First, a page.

Endotracheal anesthesia is a form of anesthesia in which inhaled gases are delivered directly into the trachea with the use of an endotracheal tube. As long as gases are supplied through the tube, the patient will remain deeply unconscious and insensate to pain. This technique is widely used for the purpose of keeping patients unconscious in surgery in a technique known as general anesthesia. It can be practiced by an anesthesiologist or nurse anesthetist.
technique is part of a family of anesthetic methods known as inhalation anesthesia. In inhalation anesthesia, a desired state of anesthesia is induced in a patient with inhaled gases. In addition to endotracheal anesthesia, anesthesiologists can also use anesthetic gases which are inhaled through a mask worn over the nose and mouth. The advantage of placing an endotracheal tube is that it ensures that the patient’s airway remains secure and that drugs are delivered dependably during endotracheal anesthesia.
Placement of an endotracheal tube is not a very comfortable process. Patients are usually given drugs which will help them relax if the tube is going to be placed while they are awake and aware, and anesthesia is commonly induced with fast acting injected drugs and then maintained with the use of inhaled gases. During the surgical procedure, the anesthesiologist monitors the temperature, heart rate, and breathing of the patient and makes adjustments to the anesthesia as needed in order to keep the patient consistently anesthetized.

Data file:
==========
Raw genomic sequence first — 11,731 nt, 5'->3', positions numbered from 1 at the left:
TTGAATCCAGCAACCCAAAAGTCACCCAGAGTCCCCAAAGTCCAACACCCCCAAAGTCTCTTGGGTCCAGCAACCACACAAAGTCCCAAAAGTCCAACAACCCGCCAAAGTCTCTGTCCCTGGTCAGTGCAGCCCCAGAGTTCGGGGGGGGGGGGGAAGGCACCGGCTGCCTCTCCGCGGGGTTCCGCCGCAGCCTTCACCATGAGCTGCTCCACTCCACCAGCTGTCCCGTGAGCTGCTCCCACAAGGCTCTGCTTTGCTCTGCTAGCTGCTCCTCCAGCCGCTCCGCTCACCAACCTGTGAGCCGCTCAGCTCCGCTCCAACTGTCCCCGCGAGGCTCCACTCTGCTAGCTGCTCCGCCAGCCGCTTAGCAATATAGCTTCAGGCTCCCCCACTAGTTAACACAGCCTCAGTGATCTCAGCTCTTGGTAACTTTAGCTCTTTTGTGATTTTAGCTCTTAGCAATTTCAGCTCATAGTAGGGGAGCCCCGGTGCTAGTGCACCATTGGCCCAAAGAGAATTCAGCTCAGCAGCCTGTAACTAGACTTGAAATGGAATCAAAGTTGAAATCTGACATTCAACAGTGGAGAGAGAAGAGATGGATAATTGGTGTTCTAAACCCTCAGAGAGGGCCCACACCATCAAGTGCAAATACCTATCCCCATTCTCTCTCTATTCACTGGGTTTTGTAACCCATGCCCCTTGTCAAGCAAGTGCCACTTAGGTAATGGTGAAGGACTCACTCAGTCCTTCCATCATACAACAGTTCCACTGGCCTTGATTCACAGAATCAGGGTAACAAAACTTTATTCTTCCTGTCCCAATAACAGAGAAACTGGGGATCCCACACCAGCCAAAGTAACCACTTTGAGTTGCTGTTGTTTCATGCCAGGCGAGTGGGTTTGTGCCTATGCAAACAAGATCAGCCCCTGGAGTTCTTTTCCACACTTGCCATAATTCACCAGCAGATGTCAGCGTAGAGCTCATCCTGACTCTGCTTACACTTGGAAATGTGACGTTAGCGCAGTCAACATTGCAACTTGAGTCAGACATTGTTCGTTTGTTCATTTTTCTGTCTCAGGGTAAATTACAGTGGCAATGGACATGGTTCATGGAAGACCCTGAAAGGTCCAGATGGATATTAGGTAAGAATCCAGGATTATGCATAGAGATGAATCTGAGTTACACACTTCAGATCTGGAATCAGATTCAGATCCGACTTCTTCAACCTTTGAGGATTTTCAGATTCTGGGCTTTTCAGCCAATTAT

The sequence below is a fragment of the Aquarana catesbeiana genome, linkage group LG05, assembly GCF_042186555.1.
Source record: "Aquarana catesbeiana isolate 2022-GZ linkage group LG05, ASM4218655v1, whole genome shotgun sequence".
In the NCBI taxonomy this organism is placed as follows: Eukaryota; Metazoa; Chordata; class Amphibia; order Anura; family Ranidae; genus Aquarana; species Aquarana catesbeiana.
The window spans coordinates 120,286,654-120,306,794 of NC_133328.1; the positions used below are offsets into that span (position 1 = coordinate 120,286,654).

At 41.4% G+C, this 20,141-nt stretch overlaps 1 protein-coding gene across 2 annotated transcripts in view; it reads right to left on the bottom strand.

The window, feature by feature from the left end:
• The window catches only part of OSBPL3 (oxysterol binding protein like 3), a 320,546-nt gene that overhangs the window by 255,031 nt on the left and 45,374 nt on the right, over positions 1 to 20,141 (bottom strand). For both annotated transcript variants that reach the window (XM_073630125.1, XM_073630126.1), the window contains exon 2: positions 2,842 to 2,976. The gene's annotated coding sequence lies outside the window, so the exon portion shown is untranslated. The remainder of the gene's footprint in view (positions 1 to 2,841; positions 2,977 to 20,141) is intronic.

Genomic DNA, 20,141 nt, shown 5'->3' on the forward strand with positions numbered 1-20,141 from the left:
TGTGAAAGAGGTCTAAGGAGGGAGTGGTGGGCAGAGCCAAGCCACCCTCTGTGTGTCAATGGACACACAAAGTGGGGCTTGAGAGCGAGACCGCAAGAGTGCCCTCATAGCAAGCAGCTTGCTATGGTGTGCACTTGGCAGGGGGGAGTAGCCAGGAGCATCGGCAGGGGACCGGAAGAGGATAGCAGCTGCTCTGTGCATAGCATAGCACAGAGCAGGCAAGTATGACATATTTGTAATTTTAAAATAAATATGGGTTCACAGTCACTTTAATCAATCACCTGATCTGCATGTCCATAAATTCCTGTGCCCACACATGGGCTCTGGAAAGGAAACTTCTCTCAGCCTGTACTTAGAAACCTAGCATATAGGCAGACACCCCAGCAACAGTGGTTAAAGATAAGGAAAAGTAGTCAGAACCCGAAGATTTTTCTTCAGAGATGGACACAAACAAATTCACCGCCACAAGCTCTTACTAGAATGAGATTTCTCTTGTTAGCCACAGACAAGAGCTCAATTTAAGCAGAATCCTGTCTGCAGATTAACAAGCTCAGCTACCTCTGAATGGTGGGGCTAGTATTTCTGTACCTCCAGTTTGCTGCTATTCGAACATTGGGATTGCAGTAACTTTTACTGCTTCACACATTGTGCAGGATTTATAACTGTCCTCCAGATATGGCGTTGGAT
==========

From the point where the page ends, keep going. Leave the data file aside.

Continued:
Once the procedure is over, the patient can be brought out of endotracheal anesthesia and the tube can be removed in a process known as extubation. This is typically accompanied with the use of analgesic medications which will help the patient manage the pain associated with the surgery. Although the patient does not feel pain while unconscious under anesthesia, the pain can become extremely intense as the patient starts to wake up.
One risk of endotracheal anesthesia is that it can cause damage to the patient’s lungs. After surgery, patients are monitored for any signs of respiratory distress which could indicate a lung problem. They are also often encouraged to use a device known as an incentive spirometer which allows the patient to monitor his or her lung function while exercising the lungs to help them recover from anesthesia. A nurse will usually instruct the patient in the use of the device and may record values from spirometry sessions in the patient’s chart so that the post-surgical care team can keep track of the patient’s health during recovery.